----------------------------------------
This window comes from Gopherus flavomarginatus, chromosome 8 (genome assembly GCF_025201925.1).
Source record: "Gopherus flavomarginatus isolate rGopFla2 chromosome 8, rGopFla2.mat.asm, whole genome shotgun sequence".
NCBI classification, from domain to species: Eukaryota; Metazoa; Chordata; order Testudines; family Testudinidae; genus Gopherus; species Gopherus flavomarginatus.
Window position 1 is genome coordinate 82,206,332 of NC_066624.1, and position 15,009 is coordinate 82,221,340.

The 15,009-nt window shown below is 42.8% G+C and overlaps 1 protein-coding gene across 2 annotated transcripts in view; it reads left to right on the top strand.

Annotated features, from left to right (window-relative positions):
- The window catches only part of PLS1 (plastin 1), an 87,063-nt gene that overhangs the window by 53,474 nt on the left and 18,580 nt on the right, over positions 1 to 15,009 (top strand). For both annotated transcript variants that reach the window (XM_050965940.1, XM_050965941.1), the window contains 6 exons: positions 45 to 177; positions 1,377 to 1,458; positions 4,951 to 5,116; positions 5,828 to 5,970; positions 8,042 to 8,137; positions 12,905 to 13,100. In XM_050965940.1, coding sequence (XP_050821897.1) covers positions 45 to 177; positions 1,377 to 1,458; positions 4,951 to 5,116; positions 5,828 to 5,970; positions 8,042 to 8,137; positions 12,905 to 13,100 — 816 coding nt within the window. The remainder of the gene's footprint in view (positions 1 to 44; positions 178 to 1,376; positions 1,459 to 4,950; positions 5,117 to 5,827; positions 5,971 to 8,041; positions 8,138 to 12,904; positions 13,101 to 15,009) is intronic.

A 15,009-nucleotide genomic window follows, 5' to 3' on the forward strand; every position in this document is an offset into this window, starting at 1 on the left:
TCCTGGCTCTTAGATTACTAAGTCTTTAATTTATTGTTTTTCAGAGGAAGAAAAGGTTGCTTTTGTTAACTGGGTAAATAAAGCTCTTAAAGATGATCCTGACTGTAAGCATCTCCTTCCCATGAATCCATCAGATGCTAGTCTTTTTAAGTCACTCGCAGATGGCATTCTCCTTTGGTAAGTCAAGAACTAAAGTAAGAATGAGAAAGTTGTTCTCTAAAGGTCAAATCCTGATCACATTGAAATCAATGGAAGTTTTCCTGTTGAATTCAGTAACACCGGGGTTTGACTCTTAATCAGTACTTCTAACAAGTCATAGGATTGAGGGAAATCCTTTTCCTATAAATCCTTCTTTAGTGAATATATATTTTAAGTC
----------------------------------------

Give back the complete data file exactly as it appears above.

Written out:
This window comes from Gopherus flavomarginatus, chromosome 8 (genome assembly GCF_025201925.1).
Source record: "Gopherus flavomarginatus isolate rGopFla2 chromosome 8, rGopFla2.mat.asm, whole genome shotgun sequence".
NCBI classification, from domain to species: Eukaryota; Metazoa; Chordata; order Testudines; family Testudinidae; genus Gopherus; species Gopherus flavomarginatus.
Window position 1 is genome coordinate 82,206,332 of NC_066624.1, and position 15,009 is coordinate 82,221,340.

The 15,009-nt window shown below is 42.8% G+C and overlaps 1 protein-coding gene across 2 annotated transcripts in view; it reads left to right on the top strand.

Annotated features, from left to right (window-relative positions):
- The window catches only part of PLS1 (plastin 1), an 87,063-nt gene that overhangs the window by 53,474 nt on the left and 18,580 nt on the right, over positions 1 to 15,009 (top strand). For both annotated transcript variants that reach the window (XM_050965940.1, XM_050965941.1), the window contains 6 exons: positions 45 to 177; positions 1,377 to 1,458; positions 4,951 to 5,116; positions 5,828 to 5,970; positions 8,042 to 8,137; positions 12,905 to 13,100. In XM_050965940.1, coding sequence (XP_050821897.1) covers positions 45 to 177; positions 1,377 to 1,458; positions 4,951 to 5,116; positions 5,828 to 5,970; positions 8,042 to 8,137; positions 12,905 to 13,100 — 816 coding nt within the window. The remainder of the gene's footprint in view (positions 1 to 44; positions 178 to 1,376; positions 1,459 to 4,950; positions 5,117 to 5,827; positions 5,971 to 8,041; positions 8,138 to 12,904; positions 13,101 to 15,009) is intronic.

A 15,009-nucleotide genomic window follows, 5' to 3' on the forward strand; every position in this document is an offset into this window, starting at 1 on the left:
TCCTGGCTCTTAGATTACTAAGTCTTTAATTTATTGTTTTTCAGAGGAAGAAAAGGTTGCTTTTGTTAACTGGGTAAATAAAGCTCTTAAAGATGATCCTGACTGTAAGCATCTCCTTCCCATGAATCCATCAGATGCTAGTCTTTTTAAGTCACTCGCAGATGGCATTCTCCTTTGGTAAGTCAAGAACTAAAGTAAGAATGAGAAAGTTGTTCTCTAAAGGTCAAATCCTGATCACATTGAAATCAATGGAAGTTTTCCTGTTGAATTCAGTAACACCGGGGTTTGACTCTTAATCAGTACTTCTAACAAGTCATAGGATTGAGGGAAATCCTTTTCCTATAAATCCTTCTTTAGTGAATATATATTTTAAGTC